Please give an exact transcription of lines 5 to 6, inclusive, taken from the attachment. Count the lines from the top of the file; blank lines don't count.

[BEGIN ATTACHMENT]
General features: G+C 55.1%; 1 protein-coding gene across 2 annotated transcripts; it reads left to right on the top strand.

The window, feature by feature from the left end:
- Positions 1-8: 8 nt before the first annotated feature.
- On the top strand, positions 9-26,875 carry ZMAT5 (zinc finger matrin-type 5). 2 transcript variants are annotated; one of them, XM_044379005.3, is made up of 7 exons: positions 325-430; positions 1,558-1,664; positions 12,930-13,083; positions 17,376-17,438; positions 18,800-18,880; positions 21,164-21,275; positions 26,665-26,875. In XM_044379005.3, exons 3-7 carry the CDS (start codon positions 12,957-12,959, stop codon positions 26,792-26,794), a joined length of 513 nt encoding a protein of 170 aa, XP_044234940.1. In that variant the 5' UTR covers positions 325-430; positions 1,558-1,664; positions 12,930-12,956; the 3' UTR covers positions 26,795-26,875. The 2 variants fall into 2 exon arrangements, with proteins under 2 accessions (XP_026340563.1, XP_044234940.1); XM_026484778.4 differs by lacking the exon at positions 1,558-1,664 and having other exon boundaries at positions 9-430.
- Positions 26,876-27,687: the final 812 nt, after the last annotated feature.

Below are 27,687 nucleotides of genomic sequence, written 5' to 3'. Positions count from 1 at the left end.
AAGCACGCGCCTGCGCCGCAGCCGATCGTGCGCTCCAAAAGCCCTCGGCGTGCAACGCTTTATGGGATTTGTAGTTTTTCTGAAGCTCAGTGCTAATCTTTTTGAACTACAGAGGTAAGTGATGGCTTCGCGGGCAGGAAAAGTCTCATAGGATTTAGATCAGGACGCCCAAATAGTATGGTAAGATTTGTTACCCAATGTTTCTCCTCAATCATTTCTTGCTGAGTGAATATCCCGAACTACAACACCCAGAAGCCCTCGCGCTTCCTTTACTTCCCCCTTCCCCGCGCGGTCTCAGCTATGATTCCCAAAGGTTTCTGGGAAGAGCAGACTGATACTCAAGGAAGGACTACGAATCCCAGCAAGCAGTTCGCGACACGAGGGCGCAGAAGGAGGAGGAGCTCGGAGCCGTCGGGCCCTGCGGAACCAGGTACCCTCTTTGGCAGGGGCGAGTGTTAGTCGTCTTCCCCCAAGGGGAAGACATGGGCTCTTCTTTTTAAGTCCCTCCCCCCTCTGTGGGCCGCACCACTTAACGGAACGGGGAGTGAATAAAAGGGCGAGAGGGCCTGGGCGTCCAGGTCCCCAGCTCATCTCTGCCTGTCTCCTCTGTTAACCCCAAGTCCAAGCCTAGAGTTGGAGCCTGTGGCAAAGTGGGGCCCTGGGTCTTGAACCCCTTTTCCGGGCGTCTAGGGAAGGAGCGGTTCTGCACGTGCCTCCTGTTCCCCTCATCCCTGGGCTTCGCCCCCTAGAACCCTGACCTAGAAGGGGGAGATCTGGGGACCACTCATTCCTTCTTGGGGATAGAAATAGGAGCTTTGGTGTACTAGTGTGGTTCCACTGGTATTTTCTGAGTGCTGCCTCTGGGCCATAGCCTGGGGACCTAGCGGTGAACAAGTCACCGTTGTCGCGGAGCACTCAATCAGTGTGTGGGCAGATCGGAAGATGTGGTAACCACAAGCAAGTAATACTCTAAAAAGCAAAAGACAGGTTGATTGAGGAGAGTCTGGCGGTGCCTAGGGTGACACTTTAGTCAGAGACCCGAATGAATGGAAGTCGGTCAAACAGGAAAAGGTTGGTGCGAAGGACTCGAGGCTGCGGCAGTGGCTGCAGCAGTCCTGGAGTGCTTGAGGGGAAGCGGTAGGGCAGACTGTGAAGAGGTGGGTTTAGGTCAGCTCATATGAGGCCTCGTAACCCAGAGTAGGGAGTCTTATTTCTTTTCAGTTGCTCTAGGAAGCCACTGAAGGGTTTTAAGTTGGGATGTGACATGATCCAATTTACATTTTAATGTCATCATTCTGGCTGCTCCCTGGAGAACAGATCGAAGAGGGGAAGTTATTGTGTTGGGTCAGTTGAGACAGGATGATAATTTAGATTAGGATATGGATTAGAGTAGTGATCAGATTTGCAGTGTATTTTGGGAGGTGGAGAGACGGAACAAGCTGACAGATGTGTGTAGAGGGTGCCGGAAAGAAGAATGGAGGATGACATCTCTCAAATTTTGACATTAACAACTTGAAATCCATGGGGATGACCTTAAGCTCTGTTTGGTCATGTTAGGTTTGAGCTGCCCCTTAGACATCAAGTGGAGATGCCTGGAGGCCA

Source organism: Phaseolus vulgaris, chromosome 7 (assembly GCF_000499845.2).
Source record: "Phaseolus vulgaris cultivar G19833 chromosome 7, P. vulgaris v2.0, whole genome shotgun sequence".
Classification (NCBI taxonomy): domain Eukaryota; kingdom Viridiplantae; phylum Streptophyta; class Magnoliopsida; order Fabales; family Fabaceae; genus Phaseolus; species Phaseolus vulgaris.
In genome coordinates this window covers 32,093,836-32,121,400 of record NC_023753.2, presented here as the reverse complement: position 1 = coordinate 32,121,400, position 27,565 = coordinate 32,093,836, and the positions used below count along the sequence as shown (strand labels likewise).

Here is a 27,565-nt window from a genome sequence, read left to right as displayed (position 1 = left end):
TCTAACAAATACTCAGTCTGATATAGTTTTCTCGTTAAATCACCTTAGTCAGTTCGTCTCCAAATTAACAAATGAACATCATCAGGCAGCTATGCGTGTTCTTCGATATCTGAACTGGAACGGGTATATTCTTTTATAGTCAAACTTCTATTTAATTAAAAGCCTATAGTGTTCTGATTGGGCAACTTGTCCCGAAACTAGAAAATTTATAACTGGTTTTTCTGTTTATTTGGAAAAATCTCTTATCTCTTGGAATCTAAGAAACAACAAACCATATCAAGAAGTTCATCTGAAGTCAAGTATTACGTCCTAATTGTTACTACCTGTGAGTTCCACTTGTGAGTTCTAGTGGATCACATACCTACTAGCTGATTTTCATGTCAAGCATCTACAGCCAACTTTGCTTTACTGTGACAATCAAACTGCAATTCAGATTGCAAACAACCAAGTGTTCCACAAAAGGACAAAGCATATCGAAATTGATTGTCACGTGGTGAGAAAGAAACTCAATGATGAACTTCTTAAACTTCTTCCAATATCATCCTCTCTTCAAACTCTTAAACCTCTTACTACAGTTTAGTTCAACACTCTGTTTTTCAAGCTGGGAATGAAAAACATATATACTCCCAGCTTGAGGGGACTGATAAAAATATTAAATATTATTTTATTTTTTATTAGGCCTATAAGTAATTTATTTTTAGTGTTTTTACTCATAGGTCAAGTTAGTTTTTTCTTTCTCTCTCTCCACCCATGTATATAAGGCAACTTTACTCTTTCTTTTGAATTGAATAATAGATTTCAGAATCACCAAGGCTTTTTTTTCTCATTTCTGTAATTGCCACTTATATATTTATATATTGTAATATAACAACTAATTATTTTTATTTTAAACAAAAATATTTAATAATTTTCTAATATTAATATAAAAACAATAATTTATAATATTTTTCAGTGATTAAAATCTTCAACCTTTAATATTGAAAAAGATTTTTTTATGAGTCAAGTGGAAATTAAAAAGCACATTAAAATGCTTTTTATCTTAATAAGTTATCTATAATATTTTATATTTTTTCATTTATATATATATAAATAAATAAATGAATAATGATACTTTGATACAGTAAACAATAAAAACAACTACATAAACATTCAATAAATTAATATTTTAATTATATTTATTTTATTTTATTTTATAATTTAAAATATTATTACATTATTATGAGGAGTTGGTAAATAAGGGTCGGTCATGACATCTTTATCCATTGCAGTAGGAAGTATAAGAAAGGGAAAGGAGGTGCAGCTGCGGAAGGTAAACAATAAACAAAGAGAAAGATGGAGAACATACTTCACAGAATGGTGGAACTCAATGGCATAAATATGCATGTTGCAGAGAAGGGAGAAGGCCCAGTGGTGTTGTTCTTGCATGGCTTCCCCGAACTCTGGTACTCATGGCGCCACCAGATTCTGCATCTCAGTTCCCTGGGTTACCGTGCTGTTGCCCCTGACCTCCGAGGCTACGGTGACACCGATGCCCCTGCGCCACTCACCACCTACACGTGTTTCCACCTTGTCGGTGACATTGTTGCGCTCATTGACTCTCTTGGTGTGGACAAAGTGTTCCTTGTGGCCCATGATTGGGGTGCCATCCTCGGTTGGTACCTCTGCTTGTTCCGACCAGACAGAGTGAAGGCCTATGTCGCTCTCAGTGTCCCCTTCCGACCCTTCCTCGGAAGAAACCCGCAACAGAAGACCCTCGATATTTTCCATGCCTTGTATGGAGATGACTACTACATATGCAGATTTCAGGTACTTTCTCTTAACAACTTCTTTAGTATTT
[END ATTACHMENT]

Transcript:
- Positions 26,876-27,687: the final 812 nt, after the last annotated feature.

Below are 27,687 nucleotides of genomic sequence, written 5' to 3'. Positions count from 1 at the left end.